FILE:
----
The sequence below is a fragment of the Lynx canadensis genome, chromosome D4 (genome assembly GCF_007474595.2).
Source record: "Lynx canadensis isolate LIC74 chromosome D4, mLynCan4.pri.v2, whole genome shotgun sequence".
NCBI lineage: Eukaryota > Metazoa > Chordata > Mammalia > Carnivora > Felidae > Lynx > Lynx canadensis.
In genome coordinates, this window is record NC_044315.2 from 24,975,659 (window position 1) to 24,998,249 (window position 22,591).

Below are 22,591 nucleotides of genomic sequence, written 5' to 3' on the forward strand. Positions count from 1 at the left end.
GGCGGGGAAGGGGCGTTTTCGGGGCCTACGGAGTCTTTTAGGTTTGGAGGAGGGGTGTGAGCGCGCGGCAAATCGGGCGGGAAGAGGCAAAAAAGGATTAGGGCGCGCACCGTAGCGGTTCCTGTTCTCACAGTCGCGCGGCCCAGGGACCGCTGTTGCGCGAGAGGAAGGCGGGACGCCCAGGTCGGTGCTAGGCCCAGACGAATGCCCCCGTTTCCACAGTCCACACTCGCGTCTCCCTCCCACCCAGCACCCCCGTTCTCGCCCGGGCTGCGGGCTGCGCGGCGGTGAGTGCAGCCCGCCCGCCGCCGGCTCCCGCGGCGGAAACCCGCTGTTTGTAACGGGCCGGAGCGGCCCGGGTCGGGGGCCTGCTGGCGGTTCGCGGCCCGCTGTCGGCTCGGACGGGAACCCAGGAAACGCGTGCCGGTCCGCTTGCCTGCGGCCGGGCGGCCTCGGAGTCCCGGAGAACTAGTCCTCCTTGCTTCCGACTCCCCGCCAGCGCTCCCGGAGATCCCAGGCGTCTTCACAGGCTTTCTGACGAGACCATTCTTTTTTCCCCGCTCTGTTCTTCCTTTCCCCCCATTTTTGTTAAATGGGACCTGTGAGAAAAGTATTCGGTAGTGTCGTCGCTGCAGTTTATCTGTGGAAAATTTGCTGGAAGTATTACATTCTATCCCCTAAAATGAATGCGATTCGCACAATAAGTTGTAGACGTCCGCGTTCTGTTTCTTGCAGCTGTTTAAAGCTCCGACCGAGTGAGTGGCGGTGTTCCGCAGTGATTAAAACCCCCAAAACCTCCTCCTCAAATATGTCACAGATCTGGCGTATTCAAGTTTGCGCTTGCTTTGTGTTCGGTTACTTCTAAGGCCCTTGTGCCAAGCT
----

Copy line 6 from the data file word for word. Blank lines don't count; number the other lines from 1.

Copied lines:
GGCGGGGAAGGGGCGTTTTCGGGGCCTACGGAGTCTTTTAGGTTTGGAGGAGGGGTGTGAGCGCGCGGCAAATCGGGCGGGAAGAGGCAAAAAAGGATTAGGGCGCGCACCGTAGCGGTTCCTGTTCTCACAGTCGCGCGGCCCAGGGACCGCTGTTGCGCGAGAGGAAGGCGGGACGCCCAGGTCGGTGCTAGGCCCAGACGAATGCCCCCGTTTCCACAGTCCACACTCGCGTCTCCCTCCCACCCAGCACCCCCGTTCTCGCCCGGGCTGCGGGCTGCGCGGCGGTGAGTGCAGCCCGCCCGCCGCCGGCTCCCGCGGCGGAAACCCGCTGTTTGTAACGGGCCGGAGCGGCCCGGGTCGGGGGCCTGCTGGCGGTTCGCGGCCCGCTGTCGGCTCGGACGGGAACCCAGGAAACGCGTGCCGGTCCGCTTGCCTGCGGCCGGGCGGCCTCGGAGTCCCGGAGAACTAGTCCTCCTTGCTTCCGACTCCCCGCCAGCGCTCCCGGAGATCCCAGGCGTCTTCACAGGCTTTCTGACGAGACCATTCTTTTTTCCCCGCTCTGTTCTTCCTTTCCCCCCATTTTTGTTAAATGGGACCTGTGAGAAAAGTATTCGGTAGTGTCGTCGCTGCAGTTTATCTGTGGAAAATTTGCTGGAAGTATTACATTCTATCCCCTAAAATGAATGCGATTCGCACAATAAGTTGTAGACGTCCGCGTTCTGTTTCTTGCAGCTGTTTAAAGCTCCGACCGAGTGAGTGGCGGTGTTCCGCAGTGATTAAAACCCCCAAAACCTCCTCCTCAAATATGTCACAGATCTGGCGTATTCAAGTTTGCGCTTGCTTTGTGTTCGGTTACTTCTAAGGCCCTTGTGCCAAGCT